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...two travellers in search of the world's wildlife

24 September 2023

Castles of the Eagles Nest

Okay, although we’re never going to love a hotel covered in scaffolding, it has to be said that Hotel H15 Francuski is a great space with good rooms and very friendly and helpful staff. Superb value, really.

After breakfasting at Bakery Lajkonic on the most insanely over-sweet salt caramel croissant ever created, we buzzed (literally) our way out of Krakow and into the countryside. We are on a quest to find the Castles of the Eagle’s Nest!

Sugar-loading at Lajkonic ready for a day of driving

A bit like the Romantic Road back in Bavaria, the Eagle’s Nest is a trail linking up all kinds of castles built at various times along the high limestone ridge that seems to guard Poland’s southern corner. They seem to come in three flavours: (1) sprawling ruin now a tourist attraction, (2) small castle transformed into a hotel, (3) tiny crumbling ruin in the woods too ruinous for anyone to try and make money out of.

Ojcow Castle gateway

Here’s a quick rundown of today’s castles:

  • Hotel Castle – more properly Korzkiew Castle, this is most definitely now a boutique hotel a few miles from Krakow. Nothing to see beyond snapping a photo, but would stay here.
  • Overpriced Castle – also called Ojcow Castle; you pay a few quid and then find that once you’ve walked through the (admittedly pretty) gatehouse there’s just an open space that used to be a fortified bailey and a single tower you can’t go in. Doesn’t help that you have to pay for parking too!
  • Renaissance Castle – Pieskowa Skala is definitely a tourist attraction, but from a distance it has clearly been restored to within an inch of its life and we suspected rooms full of stuffy gilt furnishings so we gave it a miss.
  • Gantry Castle – actually called Rabsztyn Castle, this is the first of the big sprawling ones and more fun to explore. Just a bit frustrating (for a photographer) that they use modern plate glass and lots of metal staircases and walkways. Kinda kills the medieval vibe.
  • Trench Castle – Bydlin Castle is just a few ruinous walls still standing at the top of a wooded hill, but uniquely this hill still has a system of World War I trenches dug into it, part of the lesser known Eastern Front where the geopolitics at play was more complicated than simply “stop the Kaiser!”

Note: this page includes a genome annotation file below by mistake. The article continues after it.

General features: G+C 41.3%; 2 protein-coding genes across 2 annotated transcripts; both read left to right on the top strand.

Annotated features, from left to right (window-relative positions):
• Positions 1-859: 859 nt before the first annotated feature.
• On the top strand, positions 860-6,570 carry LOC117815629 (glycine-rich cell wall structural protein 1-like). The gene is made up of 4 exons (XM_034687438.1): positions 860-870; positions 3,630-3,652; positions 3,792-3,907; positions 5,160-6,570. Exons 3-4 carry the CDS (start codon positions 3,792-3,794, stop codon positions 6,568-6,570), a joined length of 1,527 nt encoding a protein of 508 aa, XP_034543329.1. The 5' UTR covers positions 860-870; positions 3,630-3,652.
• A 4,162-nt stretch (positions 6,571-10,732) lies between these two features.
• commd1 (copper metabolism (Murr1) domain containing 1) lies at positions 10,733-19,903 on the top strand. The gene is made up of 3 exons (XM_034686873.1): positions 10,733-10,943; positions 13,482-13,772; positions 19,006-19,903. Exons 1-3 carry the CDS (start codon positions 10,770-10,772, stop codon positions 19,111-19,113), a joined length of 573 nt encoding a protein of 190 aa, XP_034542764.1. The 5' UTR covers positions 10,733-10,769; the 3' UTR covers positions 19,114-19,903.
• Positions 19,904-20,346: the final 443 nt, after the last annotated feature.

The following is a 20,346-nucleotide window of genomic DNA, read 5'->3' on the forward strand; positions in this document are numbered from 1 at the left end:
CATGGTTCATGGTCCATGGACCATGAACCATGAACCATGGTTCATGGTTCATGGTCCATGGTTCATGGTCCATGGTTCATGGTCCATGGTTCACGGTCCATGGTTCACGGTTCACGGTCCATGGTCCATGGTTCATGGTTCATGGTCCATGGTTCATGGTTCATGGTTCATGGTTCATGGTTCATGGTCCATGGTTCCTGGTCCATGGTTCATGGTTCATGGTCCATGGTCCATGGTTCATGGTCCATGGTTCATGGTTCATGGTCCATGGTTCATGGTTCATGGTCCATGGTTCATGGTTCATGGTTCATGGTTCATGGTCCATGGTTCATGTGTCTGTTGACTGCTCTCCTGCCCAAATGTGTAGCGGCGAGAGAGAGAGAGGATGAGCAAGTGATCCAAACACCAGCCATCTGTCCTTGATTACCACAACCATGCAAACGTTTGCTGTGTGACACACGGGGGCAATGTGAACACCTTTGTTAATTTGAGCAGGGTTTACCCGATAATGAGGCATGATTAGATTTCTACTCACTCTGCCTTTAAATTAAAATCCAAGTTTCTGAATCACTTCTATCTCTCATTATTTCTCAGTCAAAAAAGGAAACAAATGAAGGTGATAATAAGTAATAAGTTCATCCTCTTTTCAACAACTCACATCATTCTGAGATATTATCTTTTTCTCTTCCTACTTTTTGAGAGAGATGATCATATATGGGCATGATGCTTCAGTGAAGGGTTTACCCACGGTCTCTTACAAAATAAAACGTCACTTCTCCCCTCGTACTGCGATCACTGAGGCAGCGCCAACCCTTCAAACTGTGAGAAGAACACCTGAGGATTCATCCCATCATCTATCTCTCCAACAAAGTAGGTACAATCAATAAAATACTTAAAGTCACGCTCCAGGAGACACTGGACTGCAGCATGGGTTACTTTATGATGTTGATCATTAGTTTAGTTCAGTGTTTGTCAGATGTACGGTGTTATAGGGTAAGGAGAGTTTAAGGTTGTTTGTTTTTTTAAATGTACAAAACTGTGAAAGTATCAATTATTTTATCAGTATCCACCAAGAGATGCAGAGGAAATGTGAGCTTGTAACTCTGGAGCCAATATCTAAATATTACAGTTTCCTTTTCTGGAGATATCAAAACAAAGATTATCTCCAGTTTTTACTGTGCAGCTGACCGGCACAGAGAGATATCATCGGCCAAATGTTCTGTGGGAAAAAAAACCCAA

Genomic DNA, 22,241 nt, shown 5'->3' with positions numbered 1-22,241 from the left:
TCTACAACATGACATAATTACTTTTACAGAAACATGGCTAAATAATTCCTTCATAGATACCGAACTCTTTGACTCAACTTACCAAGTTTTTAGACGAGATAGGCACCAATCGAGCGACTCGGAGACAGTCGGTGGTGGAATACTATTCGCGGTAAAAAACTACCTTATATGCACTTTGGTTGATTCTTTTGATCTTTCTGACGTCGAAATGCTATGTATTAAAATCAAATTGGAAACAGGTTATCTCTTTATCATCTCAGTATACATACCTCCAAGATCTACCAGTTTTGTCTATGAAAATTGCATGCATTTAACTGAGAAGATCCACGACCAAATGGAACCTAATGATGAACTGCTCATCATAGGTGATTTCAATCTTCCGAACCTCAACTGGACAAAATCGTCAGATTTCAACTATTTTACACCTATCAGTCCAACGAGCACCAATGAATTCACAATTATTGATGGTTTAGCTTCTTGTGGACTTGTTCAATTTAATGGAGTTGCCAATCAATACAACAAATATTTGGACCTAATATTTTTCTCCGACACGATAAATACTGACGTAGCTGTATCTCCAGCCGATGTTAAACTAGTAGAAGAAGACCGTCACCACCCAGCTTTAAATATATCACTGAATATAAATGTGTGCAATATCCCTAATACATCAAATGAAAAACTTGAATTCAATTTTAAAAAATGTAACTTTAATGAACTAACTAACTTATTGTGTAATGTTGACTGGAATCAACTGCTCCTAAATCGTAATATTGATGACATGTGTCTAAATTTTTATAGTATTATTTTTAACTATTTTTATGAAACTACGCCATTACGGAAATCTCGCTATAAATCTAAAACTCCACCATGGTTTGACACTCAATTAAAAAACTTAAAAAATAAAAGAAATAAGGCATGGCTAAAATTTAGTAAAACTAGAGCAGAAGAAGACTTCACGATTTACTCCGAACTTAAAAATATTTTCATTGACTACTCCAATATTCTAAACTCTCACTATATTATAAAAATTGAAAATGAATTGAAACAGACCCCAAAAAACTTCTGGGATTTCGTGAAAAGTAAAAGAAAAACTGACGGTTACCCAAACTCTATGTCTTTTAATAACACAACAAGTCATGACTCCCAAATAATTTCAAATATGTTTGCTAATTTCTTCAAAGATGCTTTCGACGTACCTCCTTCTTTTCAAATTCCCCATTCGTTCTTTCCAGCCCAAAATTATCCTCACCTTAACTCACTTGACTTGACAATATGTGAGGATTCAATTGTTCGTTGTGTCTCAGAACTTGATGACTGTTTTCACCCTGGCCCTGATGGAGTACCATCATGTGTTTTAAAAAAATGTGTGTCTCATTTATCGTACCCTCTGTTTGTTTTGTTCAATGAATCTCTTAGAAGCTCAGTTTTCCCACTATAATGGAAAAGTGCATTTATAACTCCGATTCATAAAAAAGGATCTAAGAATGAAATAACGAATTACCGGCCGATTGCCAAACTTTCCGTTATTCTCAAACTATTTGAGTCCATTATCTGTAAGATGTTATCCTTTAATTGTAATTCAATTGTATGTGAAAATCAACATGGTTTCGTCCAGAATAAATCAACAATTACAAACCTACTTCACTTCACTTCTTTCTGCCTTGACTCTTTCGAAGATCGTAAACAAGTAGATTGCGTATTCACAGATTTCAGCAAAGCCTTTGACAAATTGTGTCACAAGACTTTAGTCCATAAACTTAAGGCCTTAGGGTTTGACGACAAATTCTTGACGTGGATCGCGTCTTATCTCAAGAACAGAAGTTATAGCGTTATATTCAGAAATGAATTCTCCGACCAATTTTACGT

• Crumble Castle – was a very tiny ruin perched on a crag of limestone and lost in the forest; officially Ryczowie Castle, we tried clambering around it in search of more remains but nope. That said, I do like even a tiny lost ruin in the woods!
  • Witcher Castle – the big one, Ogrodzieniec Castle is a full-on tourist attraction. Soooo much tourist crap washing around the foot of the castle hill like detritus washed up against a rock: a toboggan ride, a ghost house, a miniature world, any number of snack stands and bars. Magically all vanished when this castle stars in the final episode of The Witcher (series 1). I have to say, it is an awesome castle, and our last one for the day. On the way out we bought a bottle of gooseberry soda, which I’ve never seen before and love.
Ogrodzieniec Castle – as seen in The Witcher

It was getting late by now, so we zoomed to CzÄ™stochowa and our apartment. From the outside it looks like a block from the Communist era, surrounded by dozens of other blocks, but inside it’s actually a modern and fantastically well-equipped apartment for the price (wish we were staying a couple more nights) and around the corner there are restaurants and cafes and ice cream parlours. Tonight, since we’ve been on “typical local cuisine” for the whole trip and we’re now in a distinctly unhistoric modern city neighbourhood, we had pizza.

Tiny woodland ruin of Ryczowie Castle. This is it

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